But now, in light of the rising levels of obesity in America, many health advocates have come to criticize the notion of the Clean Plate Club, claiming that it cultivates unhealthy relationships with food and can lead to overeating. A 2013 study in Pediatrics found that “more than half of parents asked their adolescent children to eat all the food on their plate, while a third prompted their kids to eat more even when they (the kids) stated they were full."
Whether or not the vestigial effects of the Club are directly related to (or causing) the obesity “epidemic” in America is not for me to argue. I certainly agree that obesity is a major problem that needs to be addressed and that unhealthy food relationships are most likely a factor. But there are other pieces of the Clean Plate Puzzle that are worth exploring.
On Food and Waste
Like obesity, wasting food is also a growing problem that needs to be addressed, stemming, at least partially, from our ailing relationship with food. According to the USDA, in 2012, “an estimated 14.5 percent of American households were food insecure at least some time during the year… meaning they lacked access to enough food for an active, healthy life for all household members.” That’s about one out of every seven households, and that’s up from 11.1 percent in 2007. At a time when such a large percentage of the U.S. population (not to mention the global population) is having trouble consistently putting meals on the table, shouldn’t we be thinking about how to waste less and eat or redistribute more?
Instead, as a nation we’re throwing vast quantities of food into the trash. According to a 2011 EPA Waste Characterization report, food is the number one material we send to landfills and incinerators in the U.S. And when food decomposes in a landfill, it creates methane – a greenhouse gas 25 times more potent than CO2 – which escapes into the air we breathe and fills our atmosphere.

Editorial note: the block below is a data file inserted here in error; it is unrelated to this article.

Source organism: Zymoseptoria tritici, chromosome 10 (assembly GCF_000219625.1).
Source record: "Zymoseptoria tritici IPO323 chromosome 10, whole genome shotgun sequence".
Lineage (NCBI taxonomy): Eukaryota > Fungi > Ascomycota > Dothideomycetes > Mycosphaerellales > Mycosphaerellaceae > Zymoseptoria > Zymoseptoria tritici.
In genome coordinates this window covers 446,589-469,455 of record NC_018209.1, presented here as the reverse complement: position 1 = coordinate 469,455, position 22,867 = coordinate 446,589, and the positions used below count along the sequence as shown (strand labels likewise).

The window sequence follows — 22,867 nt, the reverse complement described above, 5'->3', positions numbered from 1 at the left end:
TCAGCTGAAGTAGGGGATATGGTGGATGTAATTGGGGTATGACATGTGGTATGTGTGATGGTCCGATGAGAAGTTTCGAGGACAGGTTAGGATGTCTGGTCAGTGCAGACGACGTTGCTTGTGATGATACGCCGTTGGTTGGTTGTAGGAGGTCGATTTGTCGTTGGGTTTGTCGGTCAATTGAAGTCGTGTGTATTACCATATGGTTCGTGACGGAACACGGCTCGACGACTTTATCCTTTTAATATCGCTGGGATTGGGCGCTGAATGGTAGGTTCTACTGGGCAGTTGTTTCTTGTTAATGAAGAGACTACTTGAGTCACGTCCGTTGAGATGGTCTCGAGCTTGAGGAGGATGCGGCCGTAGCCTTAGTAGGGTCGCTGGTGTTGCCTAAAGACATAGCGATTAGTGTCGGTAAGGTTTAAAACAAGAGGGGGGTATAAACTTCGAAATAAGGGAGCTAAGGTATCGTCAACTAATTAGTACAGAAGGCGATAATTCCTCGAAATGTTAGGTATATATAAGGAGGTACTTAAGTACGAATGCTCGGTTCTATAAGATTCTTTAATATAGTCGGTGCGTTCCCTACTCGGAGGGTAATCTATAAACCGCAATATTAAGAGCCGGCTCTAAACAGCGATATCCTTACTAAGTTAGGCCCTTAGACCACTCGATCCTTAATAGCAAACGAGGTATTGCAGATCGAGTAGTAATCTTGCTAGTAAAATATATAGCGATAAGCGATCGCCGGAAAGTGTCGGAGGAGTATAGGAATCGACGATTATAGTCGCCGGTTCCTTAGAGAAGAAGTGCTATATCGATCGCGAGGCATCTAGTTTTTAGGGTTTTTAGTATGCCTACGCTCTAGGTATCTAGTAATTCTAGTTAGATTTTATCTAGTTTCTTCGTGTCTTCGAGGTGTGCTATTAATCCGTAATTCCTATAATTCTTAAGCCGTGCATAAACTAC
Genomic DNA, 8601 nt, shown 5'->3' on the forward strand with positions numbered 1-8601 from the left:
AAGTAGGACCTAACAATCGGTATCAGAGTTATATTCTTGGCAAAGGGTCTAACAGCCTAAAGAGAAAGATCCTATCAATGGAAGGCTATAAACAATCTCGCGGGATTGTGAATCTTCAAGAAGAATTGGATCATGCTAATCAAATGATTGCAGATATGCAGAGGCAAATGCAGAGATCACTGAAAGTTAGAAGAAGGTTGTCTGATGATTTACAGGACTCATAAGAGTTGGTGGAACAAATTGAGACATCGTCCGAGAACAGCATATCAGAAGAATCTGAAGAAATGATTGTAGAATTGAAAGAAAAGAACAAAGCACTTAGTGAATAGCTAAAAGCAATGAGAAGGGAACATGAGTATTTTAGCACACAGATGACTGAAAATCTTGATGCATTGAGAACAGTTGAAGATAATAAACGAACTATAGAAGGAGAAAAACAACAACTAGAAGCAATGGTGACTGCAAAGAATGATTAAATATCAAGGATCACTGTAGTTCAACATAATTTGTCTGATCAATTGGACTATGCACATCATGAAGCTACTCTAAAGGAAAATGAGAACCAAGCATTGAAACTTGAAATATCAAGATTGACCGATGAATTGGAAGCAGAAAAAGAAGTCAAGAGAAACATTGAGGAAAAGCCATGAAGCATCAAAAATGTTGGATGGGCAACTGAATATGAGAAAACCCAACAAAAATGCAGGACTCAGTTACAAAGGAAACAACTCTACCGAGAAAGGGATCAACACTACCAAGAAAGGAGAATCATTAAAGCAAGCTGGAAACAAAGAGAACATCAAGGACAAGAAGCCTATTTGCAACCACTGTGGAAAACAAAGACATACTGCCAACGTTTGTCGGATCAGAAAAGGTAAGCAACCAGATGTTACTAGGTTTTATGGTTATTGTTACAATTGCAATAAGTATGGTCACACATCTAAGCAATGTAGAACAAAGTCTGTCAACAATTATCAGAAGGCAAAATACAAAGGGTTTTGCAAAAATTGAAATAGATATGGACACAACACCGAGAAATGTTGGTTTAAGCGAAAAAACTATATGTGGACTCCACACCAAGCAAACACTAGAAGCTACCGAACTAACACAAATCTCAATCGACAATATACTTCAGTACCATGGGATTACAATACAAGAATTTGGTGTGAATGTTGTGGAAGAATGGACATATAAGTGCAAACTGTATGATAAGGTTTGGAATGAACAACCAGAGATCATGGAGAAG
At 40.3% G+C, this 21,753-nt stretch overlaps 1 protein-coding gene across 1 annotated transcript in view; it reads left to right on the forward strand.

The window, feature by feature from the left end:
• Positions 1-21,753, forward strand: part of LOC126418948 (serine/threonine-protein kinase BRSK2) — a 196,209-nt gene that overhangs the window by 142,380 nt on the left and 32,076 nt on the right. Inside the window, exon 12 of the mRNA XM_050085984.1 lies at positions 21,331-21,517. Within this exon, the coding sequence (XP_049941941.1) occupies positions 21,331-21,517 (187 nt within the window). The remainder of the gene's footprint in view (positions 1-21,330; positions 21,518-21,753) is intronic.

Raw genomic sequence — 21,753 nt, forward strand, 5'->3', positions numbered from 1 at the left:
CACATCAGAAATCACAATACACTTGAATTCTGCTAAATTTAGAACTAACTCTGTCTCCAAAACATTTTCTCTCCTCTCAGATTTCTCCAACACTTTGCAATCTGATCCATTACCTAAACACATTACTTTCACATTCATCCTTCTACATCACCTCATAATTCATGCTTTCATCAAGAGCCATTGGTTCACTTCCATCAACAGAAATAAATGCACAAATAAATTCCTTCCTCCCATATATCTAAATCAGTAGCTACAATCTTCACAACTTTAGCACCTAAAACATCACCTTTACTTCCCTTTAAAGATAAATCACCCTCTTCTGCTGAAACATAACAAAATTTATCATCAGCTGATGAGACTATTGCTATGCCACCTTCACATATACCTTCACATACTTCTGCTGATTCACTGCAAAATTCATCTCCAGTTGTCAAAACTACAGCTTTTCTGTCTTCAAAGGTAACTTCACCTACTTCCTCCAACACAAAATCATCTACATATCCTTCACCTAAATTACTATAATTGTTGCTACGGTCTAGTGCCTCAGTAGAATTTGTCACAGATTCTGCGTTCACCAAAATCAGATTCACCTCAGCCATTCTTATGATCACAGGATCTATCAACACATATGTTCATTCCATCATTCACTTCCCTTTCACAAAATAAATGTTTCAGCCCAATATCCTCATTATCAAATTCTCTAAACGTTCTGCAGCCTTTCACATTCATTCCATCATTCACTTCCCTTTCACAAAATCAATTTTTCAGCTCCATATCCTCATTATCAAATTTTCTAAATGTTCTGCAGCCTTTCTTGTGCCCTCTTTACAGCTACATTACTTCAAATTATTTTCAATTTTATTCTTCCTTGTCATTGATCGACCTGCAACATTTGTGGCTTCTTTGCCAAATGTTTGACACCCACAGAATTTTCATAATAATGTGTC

But there is hope. We have a tremendous opportunity to re-establish a healthy and respectful relationship with food, in a way that affirms its value, nourishes all of us, and works within the limits of a finite planet.
Towards a New Clean Plate Culture
The initial intent of the Clean Plate Club was to teach kids to appreciate and value the food on their plates and in their lives so that they would waste less of it. That seems like a cause still worth pursuing, and not just for kids, but for all of us. Food is essential to everything we do. The fact that many of us have grown disconnected from it or lost track of its value can (and should) be examined and changed.
There are so many inspiring individuals and organizations working tirelessly every day on this issue, too many to call out here. Just search for “food” on good.is and you’ll see the breadth of people helping to build a new Clean Plate Culture. A culture where the stuff we put on the plate is clean (i.e., nutritious, no harmful chemicals and additives, and ethically sourced) and where the plate itself is clean after the meal (i.e., we were served just the right amount, ate what we needed, and didn’t throw excess in the trash).